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A Nation Divided
(1840-1861)

South Carolina Ordinance of Nullification

A Nation Divided<BR>(1840-1861)
A Nation Divided
(1840-1861)


South Carolina Ordinance of Nullification
Print South Carolina Ordinance of Nullification Reading Comprehension


Reading Level
     edHelper's suggested reading level:   grades 9 to 10
     Flesch-Kincaid grade level:   8.31

Vocabulary
     challenging words:    Hayne, insurrection, null, importers, abomination, secession, revenue, minority, majority, void, unconstitutional, brink, advocate, versus, legislature, discuss
     content words:    United States, Civil War, John C., South Carolinian, Vice President, Robert Y., Federal Union, President Andrew Jackson, South Carolina State, United States Congress


South Carolina Ordinance of Nullification
By Mary L. Bushong
  

1     Some people think that when the South seceded from the United States, that it was a sudden decision. Nothing could be further from the truth. The first real challenge about states' rights happened almost thirty years before the secession leading up to the Civil War.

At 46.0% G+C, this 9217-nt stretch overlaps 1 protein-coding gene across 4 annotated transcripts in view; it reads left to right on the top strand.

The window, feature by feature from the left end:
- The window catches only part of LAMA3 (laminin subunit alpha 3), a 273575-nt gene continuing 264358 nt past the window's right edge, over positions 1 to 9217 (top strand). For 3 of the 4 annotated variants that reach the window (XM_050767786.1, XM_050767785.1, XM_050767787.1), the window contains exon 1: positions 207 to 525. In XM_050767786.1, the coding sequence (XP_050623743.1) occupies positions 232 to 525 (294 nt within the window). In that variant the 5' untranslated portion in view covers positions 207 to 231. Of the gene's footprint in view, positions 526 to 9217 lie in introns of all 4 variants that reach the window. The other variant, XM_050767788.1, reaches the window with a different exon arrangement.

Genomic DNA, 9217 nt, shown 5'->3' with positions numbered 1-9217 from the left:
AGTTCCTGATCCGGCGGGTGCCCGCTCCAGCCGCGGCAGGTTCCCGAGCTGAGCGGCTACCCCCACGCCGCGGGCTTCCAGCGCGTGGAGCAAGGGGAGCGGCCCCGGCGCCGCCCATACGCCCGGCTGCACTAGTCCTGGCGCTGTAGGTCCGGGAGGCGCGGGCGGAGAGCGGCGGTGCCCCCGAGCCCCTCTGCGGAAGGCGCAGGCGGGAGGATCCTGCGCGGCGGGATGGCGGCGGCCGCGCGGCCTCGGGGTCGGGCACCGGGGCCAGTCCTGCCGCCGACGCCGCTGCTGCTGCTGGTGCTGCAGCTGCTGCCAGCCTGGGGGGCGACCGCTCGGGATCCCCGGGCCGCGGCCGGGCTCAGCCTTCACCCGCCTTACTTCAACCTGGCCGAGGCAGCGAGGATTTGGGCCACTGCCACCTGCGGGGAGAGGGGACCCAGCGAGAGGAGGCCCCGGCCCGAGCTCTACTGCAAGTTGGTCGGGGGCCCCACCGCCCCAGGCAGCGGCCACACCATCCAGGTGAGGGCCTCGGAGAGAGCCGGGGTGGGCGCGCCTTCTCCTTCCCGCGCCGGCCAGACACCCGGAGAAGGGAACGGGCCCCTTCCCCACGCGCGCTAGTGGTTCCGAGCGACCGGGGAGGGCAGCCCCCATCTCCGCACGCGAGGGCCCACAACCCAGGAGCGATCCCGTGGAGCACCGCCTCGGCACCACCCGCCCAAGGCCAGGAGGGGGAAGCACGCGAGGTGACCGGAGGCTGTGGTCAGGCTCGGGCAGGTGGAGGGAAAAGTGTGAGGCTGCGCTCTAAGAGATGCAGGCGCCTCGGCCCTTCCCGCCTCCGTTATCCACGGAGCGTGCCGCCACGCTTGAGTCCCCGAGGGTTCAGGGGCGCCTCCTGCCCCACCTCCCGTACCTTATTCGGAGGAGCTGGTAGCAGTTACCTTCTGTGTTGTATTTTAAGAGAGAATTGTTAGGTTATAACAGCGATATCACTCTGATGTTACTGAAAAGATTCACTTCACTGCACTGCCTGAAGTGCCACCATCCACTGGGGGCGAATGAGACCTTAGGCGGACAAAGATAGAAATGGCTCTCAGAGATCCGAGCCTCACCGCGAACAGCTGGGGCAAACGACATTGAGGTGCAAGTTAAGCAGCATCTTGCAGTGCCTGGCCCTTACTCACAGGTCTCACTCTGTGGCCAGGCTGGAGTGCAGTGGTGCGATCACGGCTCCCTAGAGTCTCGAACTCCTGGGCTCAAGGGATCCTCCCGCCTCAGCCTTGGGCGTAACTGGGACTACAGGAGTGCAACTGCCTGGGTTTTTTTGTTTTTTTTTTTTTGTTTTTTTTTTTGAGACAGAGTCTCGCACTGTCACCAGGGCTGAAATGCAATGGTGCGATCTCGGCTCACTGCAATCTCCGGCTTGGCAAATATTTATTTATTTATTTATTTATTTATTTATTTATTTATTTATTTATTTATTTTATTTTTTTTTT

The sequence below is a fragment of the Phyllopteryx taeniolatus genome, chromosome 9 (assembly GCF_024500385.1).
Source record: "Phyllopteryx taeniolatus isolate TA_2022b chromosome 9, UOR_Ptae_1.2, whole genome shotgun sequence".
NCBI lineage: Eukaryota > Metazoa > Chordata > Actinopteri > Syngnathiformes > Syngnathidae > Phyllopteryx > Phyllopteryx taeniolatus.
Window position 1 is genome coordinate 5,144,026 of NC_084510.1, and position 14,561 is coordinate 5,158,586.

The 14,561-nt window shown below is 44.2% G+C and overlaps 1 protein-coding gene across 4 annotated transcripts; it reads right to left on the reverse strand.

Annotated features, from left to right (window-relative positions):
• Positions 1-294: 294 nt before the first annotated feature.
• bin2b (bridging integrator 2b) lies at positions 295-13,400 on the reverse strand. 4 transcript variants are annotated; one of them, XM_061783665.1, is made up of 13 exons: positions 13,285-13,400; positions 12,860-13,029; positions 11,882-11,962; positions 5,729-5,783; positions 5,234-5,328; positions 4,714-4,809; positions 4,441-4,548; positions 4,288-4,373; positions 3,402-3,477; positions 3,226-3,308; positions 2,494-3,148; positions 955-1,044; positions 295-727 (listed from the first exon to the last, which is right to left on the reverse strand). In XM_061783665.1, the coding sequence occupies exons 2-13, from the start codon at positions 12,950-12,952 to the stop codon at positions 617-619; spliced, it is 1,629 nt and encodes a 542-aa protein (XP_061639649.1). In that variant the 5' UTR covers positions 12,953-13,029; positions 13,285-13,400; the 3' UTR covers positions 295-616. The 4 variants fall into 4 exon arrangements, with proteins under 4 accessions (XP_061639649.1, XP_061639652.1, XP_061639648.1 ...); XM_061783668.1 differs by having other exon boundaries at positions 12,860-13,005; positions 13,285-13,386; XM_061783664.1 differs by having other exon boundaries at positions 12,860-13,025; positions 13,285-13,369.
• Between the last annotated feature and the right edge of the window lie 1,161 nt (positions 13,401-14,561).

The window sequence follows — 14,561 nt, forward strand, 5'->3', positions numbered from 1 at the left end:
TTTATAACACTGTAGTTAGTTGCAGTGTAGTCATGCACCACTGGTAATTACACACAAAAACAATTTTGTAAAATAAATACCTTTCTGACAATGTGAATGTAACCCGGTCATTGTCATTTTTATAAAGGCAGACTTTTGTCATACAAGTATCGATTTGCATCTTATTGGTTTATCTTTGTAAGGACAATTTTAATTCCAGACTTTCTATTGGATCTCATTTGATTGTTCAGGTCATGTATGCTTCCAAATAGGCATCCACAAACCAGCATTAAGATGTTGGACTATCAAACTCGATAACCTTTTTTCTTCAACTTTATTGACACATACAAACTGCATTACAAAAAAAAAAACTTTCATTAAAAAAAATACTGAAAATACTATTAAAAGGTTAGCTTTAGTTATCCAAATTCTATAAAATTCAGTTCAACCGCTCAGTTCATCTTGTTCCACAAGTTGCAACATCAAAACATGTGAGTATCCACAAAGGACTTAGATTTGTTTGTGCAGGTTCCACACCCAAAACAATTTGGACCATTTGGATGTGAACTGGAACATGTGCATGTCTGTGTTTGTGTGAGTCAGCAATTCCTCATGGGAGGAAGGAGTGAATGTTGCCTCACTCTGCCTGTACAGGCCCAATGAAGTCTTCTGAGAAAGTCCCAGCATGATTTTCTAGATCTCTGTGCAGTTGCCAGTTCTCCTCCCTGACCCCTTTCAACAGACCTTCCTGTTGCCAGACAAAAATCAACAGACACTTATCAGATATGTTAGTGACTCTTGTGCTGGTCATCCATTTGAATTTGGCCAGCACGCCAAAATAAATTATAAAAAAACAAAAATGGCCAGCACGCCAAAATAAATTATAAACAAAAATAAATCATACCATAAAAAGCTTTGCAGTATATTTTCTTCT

2     In 1828, a new tariff was passed by the Congress of the United States. The purpose of it was not only to get revenue, but to equalize the prices of goods produced in the U.S. with cheaper goods imported from abroad. When goods came in from overseas, a heavy tax was applied. The importers would pass the cost of the tax on to the customers.
 
3     Since most of these goods were imported to the Southern states, many of the people living there considered it a tax against them. Rich land owners especially resented this new cut into their profits.
 
4     John C. Calhoun, a native South Carolinian and Vice President of the United States, was vocally against it. He was a strong advocate for states' rights and thought the tariff was unfair. He joined in his state's protest. In 1830 he made a speech declaring that the tariff was unconstitutional. Robert Y. Hayne, the S.C. Senator, declared that the issue was one of States' Rights versus the rights of centralized power.
 
5     A second tariff was signed into law in 1832. It was a slightly milder form of the 1828 tariff but still an "abomination" to many in the South.

Paragraphs 6 to 12:
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A Nation Divided
(1840-1861)

             A Nation Divided
(1840-1861)



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